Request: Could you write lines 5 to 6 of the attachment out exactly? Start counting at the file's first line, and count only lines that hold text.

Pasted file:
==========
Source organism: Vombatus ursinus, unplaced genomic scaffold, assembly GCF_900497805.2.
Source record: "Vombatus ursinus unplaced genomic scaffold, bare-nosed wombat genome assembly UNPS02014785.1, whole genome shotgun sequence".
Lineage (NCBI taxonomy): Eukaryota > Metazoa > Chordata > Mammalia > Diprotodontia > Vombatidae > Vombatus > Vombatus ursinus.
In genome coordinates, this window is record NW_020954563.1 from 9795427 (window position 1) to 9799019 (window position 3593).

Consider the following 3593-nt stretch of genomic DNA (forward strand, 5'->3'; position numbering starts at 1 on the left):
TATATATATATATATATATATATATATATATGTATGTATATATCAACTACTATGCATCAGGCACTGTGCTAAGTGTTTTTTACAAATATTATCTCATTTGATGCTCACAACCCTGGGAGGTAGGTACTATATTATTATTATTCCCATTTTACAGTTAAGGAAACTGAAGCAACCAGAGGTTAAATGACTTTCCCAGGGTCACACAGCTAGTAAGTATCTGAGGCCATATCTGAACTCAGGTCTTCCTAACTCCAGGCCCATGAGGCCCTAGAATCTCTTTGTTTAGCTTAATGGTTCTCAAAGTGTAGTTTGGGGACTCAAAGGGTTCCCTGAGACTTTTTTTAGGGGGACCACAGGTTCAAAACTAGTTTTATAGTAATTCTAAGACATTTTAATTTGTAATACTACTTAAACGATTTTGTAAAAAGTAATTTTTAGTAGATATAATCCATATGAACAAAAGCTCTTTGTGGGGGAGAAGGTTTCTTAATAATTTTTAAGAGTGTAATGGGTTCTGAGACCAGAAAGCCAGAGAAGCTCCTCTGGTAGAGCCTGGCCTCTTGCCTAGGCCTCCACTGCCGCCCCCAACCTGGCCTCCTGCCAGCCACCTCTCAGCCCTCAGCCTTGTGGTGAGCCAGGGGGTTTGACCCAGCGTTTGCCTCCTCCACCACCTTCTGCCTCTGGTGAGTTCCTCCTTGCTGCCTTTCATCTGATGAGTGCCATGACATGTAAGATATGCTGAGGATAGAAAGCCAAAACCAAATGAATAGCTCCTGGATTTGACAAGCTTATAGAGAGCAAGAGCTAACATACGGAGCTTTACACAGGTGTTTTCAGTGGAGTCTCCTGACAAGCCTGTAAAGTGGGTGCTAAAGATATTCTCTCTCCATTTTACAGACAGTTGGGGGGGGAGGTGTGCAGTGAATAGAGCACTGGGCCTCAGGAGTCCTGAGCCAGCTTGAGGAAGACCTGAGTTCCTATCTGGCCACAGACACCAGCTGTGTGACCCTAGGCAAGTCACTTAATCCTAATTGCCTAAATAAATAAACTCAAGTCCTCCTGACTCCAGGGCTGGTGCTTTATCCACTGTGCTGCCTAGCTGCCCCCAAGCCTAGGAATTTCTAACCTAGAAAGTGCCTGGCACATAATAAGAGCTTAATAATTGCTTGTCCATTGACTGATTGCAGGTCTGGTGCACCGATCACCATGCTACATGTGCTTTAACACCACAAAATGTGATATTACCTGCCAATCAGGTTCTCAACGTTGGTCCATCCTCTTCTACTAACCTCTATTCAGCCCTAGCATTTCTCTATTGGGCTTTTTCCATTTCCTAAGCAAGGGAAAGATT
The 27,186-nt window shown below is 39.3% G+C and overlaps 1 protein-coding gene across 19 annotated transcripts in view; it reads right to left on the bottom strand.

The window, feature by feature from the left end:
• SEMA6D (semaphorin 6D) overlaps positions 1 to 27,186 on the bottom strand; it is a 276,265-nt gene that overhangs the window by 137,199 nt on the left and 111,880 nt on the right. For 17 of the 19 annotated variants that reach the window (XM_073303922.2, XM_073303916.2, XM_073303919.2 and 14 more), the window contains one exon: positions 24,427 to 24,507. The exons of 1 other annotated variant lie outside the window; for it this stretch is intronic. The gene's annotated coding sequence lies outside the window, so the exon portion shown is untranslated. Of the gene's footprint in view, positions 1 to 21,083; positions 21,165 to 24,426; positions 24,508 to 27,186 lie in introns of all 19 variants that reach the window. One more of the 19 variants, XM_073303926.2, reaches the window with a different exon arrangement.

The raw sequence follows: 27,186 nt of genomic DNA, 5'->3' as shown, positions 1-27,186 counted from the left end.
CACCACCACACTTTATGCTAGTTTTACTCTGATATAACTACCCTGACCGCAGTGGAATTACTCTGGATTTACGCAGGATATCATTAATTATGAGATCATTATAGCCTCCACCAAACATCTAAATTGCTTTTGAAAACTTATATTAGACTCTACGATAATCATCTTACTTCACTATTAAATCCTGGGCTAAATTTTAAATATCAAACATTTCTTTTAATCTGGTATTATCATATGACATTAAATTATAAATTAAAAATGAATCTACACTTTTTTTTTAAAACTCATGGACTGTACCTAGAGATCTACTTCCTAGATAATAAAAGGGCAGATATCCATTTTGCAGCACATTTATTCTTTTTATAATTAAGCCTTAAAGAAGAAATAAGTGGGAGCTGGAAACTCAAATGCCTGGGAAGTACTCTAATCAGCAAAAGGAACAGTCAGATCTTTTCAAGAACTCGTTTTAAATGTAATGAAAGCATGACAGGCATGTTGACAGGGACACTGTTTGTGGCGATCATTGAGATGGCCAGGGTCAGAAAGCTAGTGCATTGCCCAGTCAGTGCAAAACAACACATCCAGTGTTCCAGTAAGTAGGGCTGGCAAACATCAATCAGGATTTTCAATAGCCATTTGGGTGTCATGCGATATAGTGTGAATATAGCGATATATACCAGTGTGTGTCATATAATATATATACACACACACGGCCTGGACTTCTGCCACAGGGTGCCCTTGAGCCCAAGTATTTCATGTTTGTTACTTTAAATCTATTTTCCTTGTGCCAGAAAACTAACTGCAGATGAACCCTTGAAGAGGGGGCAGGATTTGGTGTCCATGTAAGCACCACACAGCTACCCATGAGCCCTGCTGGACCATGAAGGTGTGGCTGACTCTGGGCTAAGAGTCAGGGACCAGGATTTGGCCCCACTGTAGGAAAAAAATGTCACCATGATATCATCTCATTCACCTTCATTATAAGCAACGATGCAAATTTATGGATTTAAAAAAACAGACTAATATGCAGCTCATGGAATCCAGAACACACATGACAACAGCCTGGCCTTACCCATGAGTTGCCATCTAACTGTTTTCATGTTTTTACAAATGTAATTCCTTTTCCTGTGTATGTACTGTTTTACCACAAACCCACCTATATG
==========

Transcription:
Consider the following 3593-nt stretch of genomic DNA (forward strand, 5'->3'; position numbering starts at 1 on the left):
TATATATATATATATATATATATATATATATGTATGTATATATCAACTACTATGCATCAGGCACTGTGCTAAGTGTTTTTTACAAATATTATCTCATTTGATGCTCACAACCCTGGGAGGTAGGTACTATATTATTATTATTCCCATTTTACAGTTAAGGAAACTGAAGCAACCAGAGGTTAAATGACTTTCCCAGGGTCACACAGCTAGTAAGTATCTGAGGCCATATCTGAACTCAGGTCTTCCTAACTCCAGGCCCATGAGGCCCTAGAATCTCTTTGTTTAGCTTAATGGTTCTCAAAGTGTAGTTTGGGGACTCAAAGGGTTCCCTGAGACTTTTTTTAGGGGGACCACAGGTTCAAAACTAGTTTTATAGTAATTCTAAGACATTTTAATTTGTAATACTACTTAAACGATTTTGTAAAAAGTAATTTTTAGTAGATATAATCCATATGAACAAAAGCTCTTTGTGGGGGAGAAGGTTTCTTAATAATTTTTAAGAGTGTAATGGGTTCTGAGACCAGAAAGCCAGAGAAGCTCCTCTGGTAGAGCCTGGCCTCTTGCCTAGGCCTCCACTGCCGCCCCCAACCTGGCCTCCTGCCAGCCACCTCTCAGCCCTCAGCCTTGTGGTGAGCCAGGGGGTTTGACCCAGCGTTTGCCTCCTCCACCACCTTCTGCCTCTGGTGAGTTCCTCCTTGCTGCCTTTCATCTGATGAGTGCCATGACATGTAAGATATGCTGAGGATAGAAAGCCAAAACCAAATGAATAGCTCCTGGATTTGACAAGCTTATAGAGAGCAAGAGCTAACATACGGAGCTTTACACAGGTGTTTTCAGTGGAGTCTCCTGACAAGCCTGTAAAGTGGGTGCTAAAGATATTCTCTCTCCATTTTACAGACAGTTGGGGGGGGAGGTGTGCAGTGAATAGAGCACTGGGCCTCAGGAGTCCTGAGCCAGCTTGAGGAAGACCTGAGTTCCTATCTGGCCACAGACACCAGCTGTGTGACCCTAGGCAAGTCACTTAATCCTAATTGCCTAAATAAATAAACTCAAGTCCTCCTGACTCCAGGGCTGGTGCTTTATCCACTGTGCTGCCTAGCTGCCCCCAAGCCTAGGAATTTCTAACCTAGAAAGTGCCTGGCACATAATAAGAGCTTAATAATTGCTTGTCCATTGACTGATTGCAGGTCTGGTGCACCGATCACCATGCTACATGTGCTTTAACACCACAAAATGTGATATTACCTGCCAATCAGGTTCTCAACGTTGGTCCATCCTCTTCTACTAACCTCTATTCAGCCCTAGCATTTCTCTATTGGGCTTTTTCCATTTCCTAAGCAAGGGAAAGATT